Gathered from the years?

    That it’s not what you see
    It’s the way that you view it
    It’s not what you do
    It’s the why that you do it
    It’s not what you’ve lived
    But the way you lived through it
    And that’s what really counts

    That you should neither judge nor aggravate
    The turmoil that surrounds you
    And everything is already perfect
    Whether you like it or not”

    – Ben Naga

    • Very beautiful. Thank-you for sharing. Apologise for the long delay in responding, I have had an injury that kept me away from technology, back now, don;t judge me too harshly please ๐Ÿ™‚

  5. Hi. Wonderful share. My favorite bit: All I can really know from meeting a situation is my prejudice and preconceptions about the situation.

    Great reminder.

    • That’s very touching of you to mention. I read you comment a while ago, however had an injury that made it hard to use technology for long. Picking up the pieces now and returning the love people show in making comments. Thank-you again, ๐Ÿ™‚ Namaste!

  6. A long time ago, I heard a preacher talk about judging people by their appearance.
    In his presentation, the preacher asks what you would do if you passed a disheveled, dirty, homeless wino who asked you for money.
    Would you think “That person will just spend it on booze. It’s wasted money and contributing to this person’s problems.”?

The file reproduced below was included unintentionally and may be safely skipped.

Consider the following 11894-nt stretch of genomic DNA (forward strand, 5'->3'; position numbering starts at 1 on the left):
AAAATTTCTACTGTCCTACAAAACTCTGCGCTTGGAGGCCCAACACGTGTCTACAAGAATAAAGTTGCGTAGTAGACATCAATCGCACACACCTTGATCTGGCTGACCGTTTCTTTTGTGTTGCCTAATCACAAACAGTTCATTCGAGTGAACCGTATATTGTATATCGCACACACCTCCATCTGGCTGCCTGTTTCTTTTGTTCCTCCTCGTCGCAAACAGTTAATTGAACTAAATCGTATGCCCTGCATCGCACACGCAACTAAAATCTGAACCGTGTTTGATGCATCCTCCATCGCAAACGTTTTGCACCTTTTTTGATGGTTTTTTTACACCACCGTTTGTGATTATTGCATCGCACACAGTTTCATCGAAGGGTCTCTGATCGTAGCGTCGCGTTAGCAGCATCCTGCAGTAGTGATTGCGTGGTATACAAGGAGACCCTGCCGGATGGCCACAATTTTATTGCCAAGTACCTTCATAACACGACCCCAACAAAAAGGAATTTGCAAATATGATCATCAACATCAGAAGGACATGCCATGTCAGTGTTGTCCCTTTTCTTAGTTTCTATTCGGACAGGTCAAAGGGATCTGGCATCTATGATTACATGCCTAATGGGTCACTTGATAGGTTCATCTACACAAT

Would you think: “We have systems in place to help the indigent. This person will be helped.”?
    Would you think: “People that want to work and take care of themselves will. Some people won’t work, and I shouldn’t feel guilty that they’ve chosen this path.”?

    Then the preacher says: “What if that person was Jesus and you didn’t know it? Jesus who has come to Earth and chooses to look like a homeless wino?
    It’s not up to you to decide if this person is worthy. It is your Christian duty to help them if you can. It’s not up to you to determine if this person is important, a savior or a king. The king and the wino and you are all God’s children, and judgement has no place in a world of love and peace.”

    Seek peace,

    Paz

    • I’m not a Christian as such, although many Christian beliefs resonate with me, just as many beliefs from other philosophies and religions. However, amen, is an apt description to the words you have written. Thank you for sharing, thank you for provoking thought.

    • Thank-you. I read this comment laid up in bed a few weeks back, could not respond until recently as I had an injury that prevented computer use for any period of time. Thank-you for sharing your wisdom!

  7. Sweet story. I would imagine your kids didn’t mind how you all appeared that morning but were more pleased about tech time.